Show your gratitude this Thanksgiving. It's good for your health.
Expressing gratitude improves cardiovascular strength, sleep quality and more, researchers said.
"Gratitude enhances performance in every domain that's been examined, psychological, relational, emotional, physical," said Robert Emmons, a professor and psychologist at the University of California-Davis. "This is why it's been referred to as the ultimate performance-enhancing substance."
The field of gratitude health studies is young, but researchers said practicing gratitude may positively affect physical health in two main ways: It can change your biology and your behavior.
"A health behavior change is when someone that practices gratitude ends up engaging in more self-care behaviors, or following the directions of their care provider more closely," said Emiliana Simon-Thomas, science director at the Greater Good Science Center, an interdisciplinary research center at UC-Berkley. “Sometimes you’ll find that a study reports that a particular gratitude intervention leads to lower blood pressure – that’s the biology pathway."
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Gratitude "interventions" are a method researchers use to determine how expressing gratitude may directly cause positive health effects. A common approach is to ask participants to write down what they're grateful for each day in a "gratitude journal" or to pen "gratitude letters."
Several studies have concluded that keeping a gratitude journal improves physical health. In 2015, a study of 119 women at the University College London found that just two weeks of keeping a gratitude journal can improve sleep quality and decrease blood pressure.
Researchers at UC-San Diego came to a similar conclusion the following year. A study in 2016 of nearly 70 men and women at risk of heart failure asked participants to keep a gratitude journal for eight weeks. Researchers found that the participants who kept gratitude journals had lower levels of inflammation, a biomarker of heart failure.
"Along the lines of physical exercise, a healthier diet or higher-quality sleep, gratitude is worth the time," Simon-Thomas said.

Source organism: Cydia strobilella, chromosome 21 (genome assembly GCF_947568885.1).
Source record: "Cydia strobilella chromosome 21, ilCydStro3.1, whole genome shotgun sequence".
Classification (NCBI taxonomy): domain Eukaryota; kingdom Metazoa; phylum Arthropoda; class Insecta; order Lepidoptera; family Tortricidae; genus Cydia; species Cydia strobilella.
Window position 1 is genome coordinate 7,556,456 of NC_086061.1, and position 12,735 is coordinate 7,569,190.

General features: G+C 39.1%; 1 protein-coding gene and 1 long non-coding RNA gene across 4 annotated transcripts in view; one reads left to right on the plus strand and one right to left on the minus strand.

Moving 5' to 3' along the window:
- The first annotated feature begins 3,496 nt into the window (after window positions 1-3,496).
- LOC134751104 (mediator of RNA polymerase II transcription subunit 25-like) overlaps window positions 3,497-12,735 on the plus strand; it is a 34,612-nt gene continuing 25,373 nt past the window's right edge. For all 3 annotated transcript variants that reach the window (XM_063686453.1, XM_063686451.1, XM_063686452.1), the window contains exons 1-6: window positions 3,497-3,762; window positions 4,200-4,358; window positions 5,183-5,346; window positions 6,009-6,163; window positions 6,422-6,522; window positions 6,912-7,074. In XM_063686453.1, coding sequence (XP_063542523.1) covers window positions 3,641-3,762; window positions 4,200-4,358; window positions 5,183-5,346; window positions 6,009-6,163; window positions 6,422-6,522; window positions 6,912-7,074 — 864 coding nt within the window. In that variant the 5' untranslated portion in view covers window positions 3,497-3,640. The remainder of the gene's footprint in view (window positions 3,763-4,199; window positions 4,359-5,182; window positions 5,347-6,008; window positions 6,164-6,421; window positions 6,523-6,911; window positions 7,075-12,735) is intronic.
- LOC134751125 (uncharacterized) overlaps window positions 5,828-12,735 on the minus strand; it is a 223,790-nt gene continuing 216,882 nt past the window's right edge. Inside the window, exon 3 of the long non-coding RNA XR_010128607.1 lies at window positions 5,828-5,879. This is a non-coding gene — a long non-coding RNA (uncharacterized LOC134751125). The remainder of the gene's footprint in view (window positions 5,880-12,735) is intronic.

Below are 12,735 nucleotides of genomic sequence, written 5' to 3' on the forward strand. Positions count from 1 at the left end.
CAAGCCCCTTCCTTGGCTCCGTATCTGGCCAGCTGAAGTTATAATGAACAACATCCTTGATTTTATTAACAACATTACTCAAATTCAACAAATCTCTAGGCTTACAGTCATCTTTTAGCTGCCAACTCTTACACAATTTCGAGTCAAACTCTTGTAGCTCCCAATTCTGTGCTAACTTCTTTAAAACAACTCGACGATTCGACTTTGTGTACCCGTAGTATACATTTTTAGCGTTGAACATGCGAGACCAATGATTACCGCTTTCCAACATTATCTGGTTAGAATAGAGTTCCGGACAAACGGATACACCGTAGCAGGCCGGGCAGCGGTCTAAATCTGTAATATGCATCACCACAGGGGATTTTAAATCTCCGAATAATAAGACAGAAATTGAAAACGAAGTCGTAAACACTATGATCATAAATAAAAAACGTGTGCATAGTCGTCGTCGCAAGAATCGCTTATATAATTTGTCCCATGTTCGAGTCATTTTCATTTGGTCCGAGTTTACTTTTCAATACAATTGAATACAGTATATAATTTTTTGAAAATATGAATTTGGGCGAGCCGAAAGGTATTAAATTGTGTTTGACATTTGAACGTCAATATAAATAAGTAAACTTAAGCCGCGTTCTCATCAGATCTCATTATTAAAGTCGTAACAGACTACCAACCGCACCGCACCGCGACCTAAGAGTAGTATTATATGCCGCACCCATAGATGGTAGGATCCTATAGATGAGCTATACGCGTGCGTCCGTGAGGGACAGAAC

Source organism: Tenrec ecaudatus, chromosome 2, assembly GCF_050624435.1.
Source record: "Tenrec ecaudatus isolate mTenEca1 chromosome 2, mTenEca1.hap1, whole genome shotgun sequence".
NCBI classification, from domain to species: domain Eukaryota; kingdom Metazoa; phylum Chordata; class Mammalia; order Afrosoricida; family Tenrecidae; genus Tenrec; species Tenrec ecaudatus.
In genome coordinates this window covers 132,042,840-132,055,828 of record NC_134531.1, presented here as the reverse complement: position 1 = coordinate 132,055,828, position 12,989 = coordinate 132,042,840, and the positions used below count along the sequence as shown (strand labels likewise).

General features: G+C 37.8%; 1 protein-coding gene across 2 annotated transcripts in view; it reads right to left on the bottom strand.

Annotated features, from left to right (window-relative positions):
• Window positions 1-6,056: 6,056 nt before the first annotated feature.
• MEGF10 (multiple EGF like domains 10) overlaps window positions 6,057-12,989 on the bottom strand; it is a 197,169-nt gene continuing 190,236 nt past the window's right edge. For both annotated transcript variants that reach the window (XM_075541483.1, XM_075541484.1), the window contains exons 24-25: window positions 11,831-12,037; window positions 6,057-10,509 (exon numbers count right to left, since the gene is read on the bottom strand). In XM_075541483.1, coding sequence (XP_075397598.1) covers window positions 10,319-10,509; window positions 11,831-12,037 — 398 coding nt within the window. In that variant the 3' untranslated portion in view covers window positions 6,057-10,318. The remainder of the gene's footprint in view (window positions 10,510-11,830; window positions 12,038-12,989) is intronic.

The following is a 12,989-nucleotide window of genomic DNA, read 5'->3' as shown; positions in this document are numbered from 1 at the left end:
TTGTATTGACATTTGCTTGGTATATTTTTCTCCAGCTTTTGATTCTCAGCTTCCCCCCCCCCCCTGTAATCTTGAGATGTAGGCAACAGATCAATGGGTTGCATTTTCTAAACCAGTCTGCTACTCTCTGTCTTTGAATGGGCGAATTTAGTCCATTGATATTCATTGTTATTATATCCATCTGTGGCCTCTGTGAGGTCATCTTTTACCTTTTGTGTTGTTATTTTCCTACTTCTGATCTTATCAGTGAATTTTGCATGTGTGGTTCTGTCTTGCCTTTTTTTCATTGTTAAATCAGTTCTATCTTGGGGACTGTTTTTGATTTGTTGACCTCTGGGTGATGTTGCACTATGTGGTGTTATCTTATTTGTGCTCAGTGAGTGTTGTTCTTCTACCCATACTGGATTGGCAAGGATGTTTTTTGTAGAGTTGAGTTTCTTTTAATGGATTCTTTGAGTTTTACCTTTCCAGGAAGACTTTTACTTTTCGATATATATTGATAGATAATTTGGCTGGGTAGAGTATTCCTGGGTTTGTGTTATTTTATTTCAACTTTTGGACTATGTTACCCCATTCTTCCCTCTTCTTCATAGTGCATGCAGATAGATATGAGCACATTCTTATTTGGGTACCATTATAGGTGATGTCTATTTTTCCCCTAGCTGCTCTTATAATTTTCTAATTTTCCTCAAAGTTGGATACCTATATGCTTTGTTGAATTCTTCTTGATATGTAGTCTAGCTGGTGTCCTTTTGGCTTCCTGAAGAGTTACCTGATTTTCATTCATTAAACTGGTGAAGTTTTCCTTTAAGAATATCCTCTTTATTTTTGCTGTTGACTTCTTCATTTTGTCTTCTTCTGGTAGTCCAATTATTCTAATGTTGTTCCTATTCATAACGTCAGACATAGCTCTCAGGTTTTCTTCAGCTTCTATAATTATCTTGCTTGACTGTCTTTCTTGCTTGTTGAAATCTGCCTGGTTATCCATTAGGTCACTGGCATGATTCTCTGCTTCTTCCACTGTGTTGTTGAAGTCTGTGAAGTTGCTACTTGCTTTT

Practicing gratitude is also tied to lower stress levels, Simon-Thomas said, because people who regularly express gratitude have a greater capacity to regulate emotions in a constructive way. It can even "short-circuit" the body's stress response.
"The holiday season can be very stressful," Emmons said. "People are exhausted, worn down and worn out, feeling depleted and defeated. That is why gratitude is especially important this time of year. Grateful people are less likely to experience envy, anger, resentment, regret and other unpleasant states that produce stress and thwart positive emotions."
Jeff Huffman, a professor of psychiatry at Harvard Medical School and director of the Cardiac Psychiatry Research Program at Massachusetts General Hospital, said the field of gratitude studies has a lot of ground to cover. In the past 15 years, there have been less than 10 trials of gratitude-based interventions in patients with chronic health conditions, according to an article published this year in the British Journal of Health Psychology.
"At this point, we are not quite there in terms of conclusively saying that experiencing or expressing gratitude is linked to better physical health," Huffman said. "More definitive study is needed."
Huffman said his team of researchers is looking into how gratitude-based interventions may help heart attack victims recover faster and better. "We hope to have answers in the not-to-distant future," he said.
This article originally appeared on USA TODAY: Thanksgiving health advice: How gratitude is good for your heart